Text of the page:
So it’s that time again. It snuck up on me because I was unable to make it up to Toronto this year which is in and of itself, a minor tragedy. I love the Toronto International Film Festival and all its attendant studio pomp and circumstance. But that’s no matter. What’s passed is past. It’s New York Film Festival time and for pure film geek glee, it’s right up there. Sure, some films suck and the program is often lacking in real surprises, but honestly, that’s not what I really look for in the festival. Should it take more chances? I think so, yeah. For example, the omission of Charlie Kaufman’s Synecdoche, New York has ruffled a few feathers this year and the the overall predictability of the selection from year to year has been bemoaned on the circuit for years. That said, it’s not an industry event. It’s for the public and none of these films have played in New York. All in all, it’s one of my favorite film events of the year and not just because I love the opening night party/after party.
I don’t always go to Cannes or Toronto and as a result, the NYFF often has 15-20 films I haven’t seen and this year, it’s got more than that. Not only that, but almost every film in the main selection has a full press conference following the press screening, something which only a handful of festivals provide. It has also provided me with one of the more surreal moments of my life in the form of John Ritter in 1996.
It was at the opening night party at Tavern on the Green. I had seen Sling Blade at the press screening and was completely blown away. At the party I approached John to tell him this (needless to say, as a child of the 70’s/80’s and a neophyte journalist, I was rather nervous to be approaching Jack Tripper). He couldn’t have been nicer and more excited to hear my reaction to the film. He lit up and grabbed my hand, saying “Oh! We have to go and find Billy Bob so you can tell him that!” With that he dragged me hither and thither across the massive restaurant until we found Billy Bob Thornton. John planted me in front of him and said: “Go ahead! Tell him!” So I told him. Billy Bob was less effusive than John and nervous as hell (“scared shitless,” he may have put it) but no less gracious and excited by the good reactions he was getting.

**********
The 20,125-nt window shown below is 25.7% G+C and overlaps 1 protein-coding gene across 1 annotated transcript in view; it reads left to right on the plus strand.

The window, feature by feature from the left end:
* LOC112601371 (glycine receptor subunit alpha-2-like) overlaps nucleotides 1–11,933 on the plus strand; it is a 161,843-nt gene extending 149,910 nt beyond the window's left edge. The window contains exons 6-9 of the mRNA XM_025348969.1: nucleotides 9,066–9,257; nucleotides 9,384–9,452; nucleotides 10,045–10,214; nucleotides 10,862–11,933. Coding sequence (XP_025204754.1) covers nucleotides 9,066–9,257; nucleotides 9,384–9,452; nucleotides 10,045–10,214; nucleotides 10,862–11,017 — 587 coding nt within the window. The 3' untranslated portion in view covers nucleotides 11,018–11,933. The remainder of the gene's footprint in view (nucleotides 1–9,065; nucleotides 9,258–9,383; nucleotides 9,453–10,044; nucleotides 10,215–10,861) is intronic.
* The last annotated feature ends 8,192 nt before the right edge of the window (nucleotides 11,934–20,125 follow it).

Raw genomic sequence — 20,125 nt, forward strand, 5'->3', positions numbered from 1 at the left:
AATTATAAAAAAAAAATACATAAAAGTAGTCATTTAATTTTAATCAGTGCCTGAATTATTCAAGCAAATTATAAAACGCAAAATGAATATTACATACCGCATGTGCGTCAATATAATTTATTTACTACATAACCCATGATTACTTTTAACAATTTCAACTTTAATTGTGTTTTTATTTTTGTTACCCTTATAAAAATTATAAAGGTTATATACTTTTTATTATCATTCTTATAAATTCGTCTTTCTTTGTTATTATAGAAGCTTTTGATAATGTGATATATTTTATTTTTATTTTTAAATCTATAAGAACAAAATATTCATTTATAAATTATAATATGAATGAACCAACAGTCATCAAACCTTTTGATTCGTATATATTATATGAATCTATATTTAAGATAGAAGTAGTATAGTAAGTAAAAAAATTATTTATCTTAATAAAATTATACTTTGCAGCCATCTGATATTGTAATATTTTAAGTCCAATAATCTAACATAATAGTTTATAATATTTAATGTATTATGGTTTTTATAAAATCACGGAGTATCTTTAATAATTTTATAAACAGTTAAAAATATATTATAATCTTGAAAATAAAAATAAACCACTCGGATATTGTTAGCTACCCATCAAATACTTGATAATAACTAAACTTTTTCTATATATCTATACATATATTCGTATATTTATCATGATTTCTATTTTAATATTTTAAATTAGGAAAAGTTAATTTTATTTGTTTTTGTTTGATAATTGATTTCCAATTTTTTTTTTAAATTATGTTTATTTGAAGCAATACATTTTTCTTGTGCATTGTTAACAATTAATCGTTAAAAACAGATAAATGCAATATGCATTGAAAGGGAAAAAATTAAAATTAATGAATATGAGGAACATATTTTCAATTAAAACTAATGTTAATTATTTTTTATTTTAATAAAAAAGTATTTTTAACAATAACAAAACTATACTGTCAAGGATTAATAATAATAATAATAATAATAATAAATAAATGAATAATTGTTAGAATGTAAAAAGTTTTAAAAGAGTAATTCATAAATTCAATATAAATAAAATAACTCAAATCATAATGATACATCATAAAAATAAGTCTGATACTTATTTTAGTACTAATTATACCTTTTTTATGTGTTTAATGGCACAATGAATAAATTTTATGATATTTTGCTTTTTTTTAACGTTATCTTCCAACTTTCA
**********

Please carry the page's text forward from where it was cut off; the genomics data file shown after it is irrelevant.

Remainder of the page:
Here’s something funny. On May 29th, I emailed someone I know at the Film Society of Lincoln Center (who put on the NYFF, of course) and wrote: “It occurred to me last night that Nagisa Oshima’s vastly underrated Merry Christmas, Mr. Lawrence is turning 25, this year and that it would be a brilliant film to show at the NYFF….! What a cast! David Bowie, Tom Conti, Takeshi Kitano, Ryuichi Sakamoto, Jack Thompson. Oshima’s still kicking around. Oshima retrospective, anyone?” The reply I received read: “oshima? we’re way ahead of you. it is the retrospective for the festival this fall…. (hopefully you won’t be disappointed!).” I just wanna say, I am psychic and I am very excited.
I swear to god, if David Bowie’s at this year’s opening night party, the butterflies I felt 12 years ago in approaching John Ritter will seem like mere larval jitters compared to the chance of saying word one to Bowie. I’ll behave, I promise, but inside I will be jelly. Why might he be there? Well, he’s one of the stars of Nagisa Oshima’s Merry Christmas Mr. Lawrence of which I am extremely fond. You might even say besotted. I first saw it at the then UA Theaters in East Hampton when it was released in 1983. I was a 14 year-old Bowie fan, but even at 14, I knew it wasn’t going to be like an Elvis movie and that it was a serious work of cinema. And so it is.